Votive Relief dedicated to Vesta
This Votive Relief dedicated to Vesta has an inscription that states that “the baker C. Pupius Firminus and his wife Mudasena Trophime dedicated this relief to the goddess Vesta”. This votive dedication was probably installed in a sacred place for primarily religious and sometimes social ritual purposes. Such items are a feature of modern and ancient societies and are generally made to gain favour. This Votive Relief was either made in anticipation of a particular wish or after the request has been fulfilled. The offering may also represent a gift to the deity, in general thanks and gratitude with a public ritual purpose.
Vesta is the virgin goddess of the hearth, home, and family in Roman religion. She was rarely depicted in human form and was often represented by the fire of her temple in the Forum Romanum. Entry to her temple was permitted only to her priestesses, the Vestals, who tended the sacred fire at the hearth in her temple. She was considered a guardian of the Roman people, and as such, hers was one of the last Republican pagan cults still active after the rise of Christianity until it was forcibly disbanded by the Christian emperor Theodosius I in AD 391.
Votive offerings have been described in the historical Roman era, and the tradition of votive offerings has been carried into Christianity in both the East and the West.
Vesta goddess of the Hearth
“…we do not lend the hearth quite the importance that our ancestors did, Greek or otherwise. … The word ‘hearth’ shares its ancestry with ‘heart’, just as the modern Greek for ‘hearth’ is kardia, which also means ‘heart’. In Ancient Greece, the broader concept of hearth and home was expressed by the oikos, which lives on for us today in economics and ecology. The Latin for hearth is focus – which speaks for itself.
It is a strange and wonderful thing that out of the words for fireplace we have spun “cardiologist’, ‘deep focus’ and ‘eco-warrior’. The essential meaning of centrality that connects them also reveals the great significance of the hearth to the Greeks and Romans, and consequently the importance of Hestia, its presiding deity.”
― Stephen Fry, Mythos: The Greek Myths Retold
In historic usage, a hearth is a brick- or stone-lined fireplace used for heating and cooking food. For centuries, the hearth was such an integral part of a home, usually its central and most important feature, that the concept has been generalised to refer to a homeplace or household, as in the terms “hearth and home” and “keep the home fires burning”.
The word hearth derives from an Indo-European root, referring to burning, heat, and fire. In archaeology, a hearth is a firepit or other fireplace. Hearths are common features of many eras going back to prehistoric campsites, and may be either lined with a range of materials, such as stone or left unlined. They were used for cooking, heating, and the processing of some stone, wood and other resources.
In Greek mythology, Hestia is the goddess of the hearth, while in Roman mythology Vesta has the same role. In ancient Persia, according to Zoroastrian traditions, every house was expected to have a hearth for offering sacrifices and prayers.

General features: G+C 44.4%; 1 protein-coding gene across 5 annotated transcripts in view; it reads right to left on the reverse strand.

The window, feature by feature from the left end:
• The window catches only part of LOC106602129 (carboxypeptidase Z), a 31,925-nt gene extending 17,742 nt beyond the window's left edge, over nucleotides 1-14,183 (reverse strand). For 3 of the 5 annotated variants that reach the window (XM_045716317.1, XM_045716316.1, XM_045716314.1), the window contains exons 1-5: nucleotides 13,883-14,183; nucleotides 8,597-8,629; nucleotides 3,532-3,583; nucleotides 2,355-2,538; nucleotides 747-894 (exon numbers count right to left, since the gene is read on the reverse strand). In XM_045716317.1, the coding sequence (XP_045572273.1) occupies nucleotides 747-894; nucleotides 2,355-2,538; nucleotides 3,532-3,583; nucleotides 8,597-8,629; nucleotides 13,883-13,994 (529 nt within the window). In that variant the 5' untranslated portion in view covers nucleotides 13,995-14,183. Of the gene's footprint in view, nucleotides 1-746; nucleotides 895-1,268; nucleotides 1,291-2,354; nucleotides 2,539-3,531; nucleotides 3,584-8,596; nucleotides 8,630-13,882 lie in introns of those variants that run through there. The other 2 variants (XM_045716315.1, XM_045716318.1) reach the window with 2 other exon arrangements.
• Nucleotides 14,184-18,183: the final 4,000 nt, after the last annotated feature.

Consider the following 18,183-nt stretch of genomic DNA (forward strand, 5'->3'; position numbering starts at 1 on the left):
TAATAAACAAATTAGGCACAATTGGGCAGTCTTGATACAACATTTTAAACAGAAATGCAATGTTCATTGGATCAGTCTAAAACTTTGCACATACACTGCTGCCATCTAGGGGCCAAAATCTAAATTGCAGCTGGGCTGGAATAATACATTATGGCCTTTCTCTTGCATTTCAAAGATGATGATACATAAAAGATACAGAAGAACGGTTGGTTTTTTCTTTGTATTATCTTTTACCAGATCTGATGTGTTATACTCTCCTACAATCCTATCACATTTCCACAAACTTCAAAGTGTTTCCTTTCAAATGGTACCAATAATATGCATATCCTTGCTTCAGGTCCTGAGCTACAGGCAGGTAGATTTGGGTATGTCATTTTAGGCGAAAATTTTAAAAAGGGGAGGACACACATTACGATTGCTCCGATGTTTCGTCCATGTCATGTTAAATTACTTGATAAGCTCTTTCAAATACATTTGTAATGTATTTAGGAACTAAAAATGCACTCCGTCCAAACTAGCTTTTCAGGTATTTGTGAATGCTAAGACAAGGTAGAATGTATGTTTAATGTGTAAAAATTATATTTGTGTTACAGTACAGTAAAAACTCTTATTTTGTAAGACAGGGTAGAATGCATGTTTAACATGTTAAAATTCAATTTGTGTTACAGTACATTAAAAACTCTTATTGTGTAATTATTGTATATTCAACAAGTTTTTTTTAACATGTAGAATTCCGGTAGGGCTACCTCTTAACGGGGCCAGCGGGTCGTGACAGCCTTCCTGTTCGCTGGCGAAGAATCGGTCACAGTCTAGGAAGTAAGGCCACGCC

Votive Offerings in Eastern Christianity
According to tradition, after Constantine the Great’s conversion and later victory at the Battle of the Milvian Bridge, he donated one of the crosses he carried in the battle to the Church. This cross is reputed to be preserved on Mount Athos.
Orthodox Christians continue to make votive offerings to this day, often in the form of metal plaques symbolising the subject of their prayers. Other offerings include candles, prosphora, wine, oil, or incense. Also, many will leave something of personal value, such as jewellery, a cross or military decoration as a sign of devotion.
Votive Offerings in Roman Catholicism
In the Roman Catholic Church, offerings were made either to fulfil a vow made to God for deliverance, or a thing left to a Church in gratitude for some favour that was granted. Today, votives can be lit votive candles, offered flowers, statues, vestments, and, monetary donations. Traditional particular forms of the votive offering include small silver models of the afflicted part of the body, inscribed stone tablets, folk art paintings of an incident of danger such as the votive paintings of Mexico, and model ships donated by sailors who have survived a dangerous voyage.
Many Catholic churches still have areas where such offerings are displayed. Notre-Dame-des-Victoires, Paris, displays over 10,000, with a military specialisation, and including many military decorations given by their recipients. The Votive Church, Vienna is a late example of many churches which are themselves votive offerings, in this case, built to give thanks for a narrow escape from assassination by Emperor Franz Joseph I of Austria in 1853.
- Have you made any Votive Offerings?
Votive Relief dedicated to Vesta
- Title: Votive Relief dedicated to Vesta
- Date: 140 – 150 AD
- Location: Rome, Italy
- Medium: Marble
- Type: Marble Relief
- Dimensions: 101 x 60 x 25 cm
- Museum: Altes Museum (German for Old Museum)
Highlights of the Altes Museum
- Torso of a Hoplite Warrior
- Amphora – Depiction of a Funerary Procession
- Statuette of a Horse in Geometric Style
- Statue of Deified Empress Livia
- Votive Relief dedicated to Vesta
- Head of Athena in the Velletri Type
Explore Berlin’s Museums
- The Pergamon Museum
- Neues Museum
- Altes Museum
- Alte Nationalgalerie – National Gallery (Berlin)
- Bode Museum
- Gemäldegalerie, Berlin
- Spy Museum Berlin
- Jewish Museum, Berlin
- Deutsches Historisches Museum – German Historical Museum
- DDR Museum
“The essential meaning of centrality that connects them also reveals the great significance of the hearth to the Greeks and Romans, and consequently the importance of Hestia, its presiding deity.”
– Stephen Fry, Mythos: The Greek Myths Retold
Photo Credit: JOM